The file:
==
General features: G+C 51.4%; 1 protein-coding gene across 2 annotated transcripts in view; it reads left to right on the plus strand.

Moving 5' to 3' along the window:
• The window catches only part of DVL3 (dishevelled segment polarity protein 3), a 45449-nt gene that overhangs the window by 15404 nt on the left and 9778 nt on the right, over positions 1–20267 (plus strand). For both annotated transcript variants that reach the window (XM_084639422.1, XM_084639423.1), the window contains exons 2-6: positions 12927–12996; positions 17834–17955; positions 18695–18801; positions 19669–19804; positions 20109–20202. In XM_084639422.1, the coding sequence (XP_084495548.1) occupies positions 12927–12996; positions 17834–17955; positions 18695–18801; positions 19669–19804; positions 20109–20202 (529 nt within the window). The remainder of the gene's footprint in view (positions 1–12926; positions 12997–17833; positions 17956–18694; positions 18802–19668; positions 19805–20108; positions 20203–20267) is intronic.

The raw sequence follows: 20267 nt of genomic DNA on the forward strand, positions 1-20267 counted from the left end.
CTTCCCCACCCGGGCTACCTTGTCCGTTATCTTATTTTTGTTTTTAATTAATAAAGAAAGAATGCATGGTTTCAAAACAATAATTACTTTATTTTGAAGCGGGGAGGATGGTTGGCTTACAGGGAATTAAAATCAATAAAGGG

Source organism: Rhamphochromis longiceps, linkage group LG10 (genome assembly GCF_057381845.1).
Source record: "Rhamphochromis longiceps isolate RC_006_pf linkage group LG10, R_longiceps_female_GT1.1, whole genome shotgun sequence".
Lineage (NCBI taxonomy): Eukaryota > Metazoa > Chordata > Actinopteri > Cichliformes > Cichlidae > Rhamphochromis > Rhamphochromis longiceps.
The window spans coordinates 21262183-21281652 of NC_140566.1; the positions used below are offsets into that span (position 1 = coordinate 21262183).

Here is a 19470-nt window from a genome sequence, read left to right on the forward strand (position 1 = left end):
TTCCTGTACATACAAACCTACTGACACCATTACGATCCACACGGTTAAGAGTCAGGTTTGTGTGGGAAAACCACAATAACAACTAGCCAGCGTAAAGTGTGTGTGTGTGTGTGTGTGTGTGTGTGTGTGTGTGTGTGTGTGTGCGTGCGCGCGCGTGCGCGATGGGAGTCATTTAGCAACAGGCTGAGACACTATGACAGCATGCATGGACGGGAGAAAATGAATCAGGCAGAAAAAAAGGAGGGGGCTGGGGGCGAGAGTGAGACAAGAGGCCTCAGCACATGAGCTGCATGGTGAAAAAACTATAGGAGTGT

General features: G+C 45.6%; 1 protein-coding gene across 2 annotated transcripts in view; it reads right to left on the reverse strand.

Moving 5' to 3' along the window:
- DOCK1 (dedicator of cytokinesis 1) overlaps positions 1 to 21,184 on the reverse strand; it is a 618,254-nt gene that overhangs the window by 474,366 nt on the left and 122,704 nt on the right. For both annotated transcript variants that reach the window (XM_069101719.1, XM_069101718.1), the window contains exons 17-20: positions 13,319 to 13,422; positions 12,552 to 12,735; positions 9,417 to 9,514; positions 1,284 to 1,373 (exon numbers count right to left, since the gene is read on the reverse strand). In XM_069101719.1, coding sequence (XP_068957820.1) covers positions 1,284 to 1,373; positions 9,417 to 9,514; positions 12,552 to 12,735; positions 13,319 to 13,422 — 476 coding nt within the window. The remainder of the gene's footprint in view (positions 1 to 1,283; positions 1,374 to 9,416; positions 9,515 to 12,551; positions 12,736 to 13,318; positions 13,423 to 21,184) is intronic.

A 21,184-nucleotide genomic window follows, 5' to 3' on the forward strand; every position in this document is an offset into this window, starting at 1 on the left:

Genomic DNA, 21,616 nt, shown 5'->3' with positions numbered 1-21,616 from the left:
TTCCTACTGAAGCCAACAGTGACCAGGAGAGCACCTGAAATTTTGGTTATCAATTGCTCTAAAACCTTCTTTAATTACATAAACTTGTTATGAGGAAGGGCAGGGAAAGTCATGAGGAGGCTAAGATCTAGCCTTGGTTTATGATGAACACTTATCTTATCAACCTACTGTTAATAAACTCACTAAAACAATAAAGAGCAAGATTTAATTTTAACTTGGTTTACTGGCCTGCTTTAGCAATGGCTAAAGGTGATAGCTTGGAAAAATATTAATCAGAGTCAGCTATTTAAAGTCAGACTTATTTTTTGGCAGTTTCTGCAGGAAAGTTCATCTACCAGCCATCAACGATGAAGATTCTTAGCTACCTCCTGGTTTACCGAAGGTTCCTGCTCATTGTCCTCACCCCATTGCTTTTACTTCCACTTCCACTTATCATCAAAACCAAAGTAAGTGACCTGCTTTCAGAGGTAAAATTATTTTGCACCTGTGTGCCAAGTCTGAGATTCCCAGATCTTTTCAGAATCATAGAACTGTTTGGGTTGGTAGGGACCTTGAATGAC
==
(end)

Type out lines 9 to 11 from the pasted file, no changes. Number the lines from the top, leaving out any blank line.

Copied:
The window spans coordinates 21262183-21281652 of NC_140566.1; the positions used below are offsets into that span (position 1 = coordinate 21262183).

Here is a 19470-nt window from a genome sequence, read left to right on the forward strand (position 1 = left end):
TTCCTGTACATACAAACCTACTGACACCATTACGATCCACACGGTTAAGAGTCAGGTTTGTGTGGGAAAACCACAATAACAACTAGCCAGCGTAAAGTGTGTGTGTGTGTGTGTGTGTGTGTGTGTGTGTGTGTGTGTGTGTGCGTGCGCGCGCGTGCGCGATGGGAGTCATTTAGCAACAGGCTGAGACACTATGACAGCATGCATGGACGGGAGAAAATGAATCAGGCAGAAAAAAAGGAGGGGGCTGGGGGCGAGAGTGAGACAAGAGGCCTCAGCACATGAGCTGCATGGTGAAAAAACTATAGGAGTGT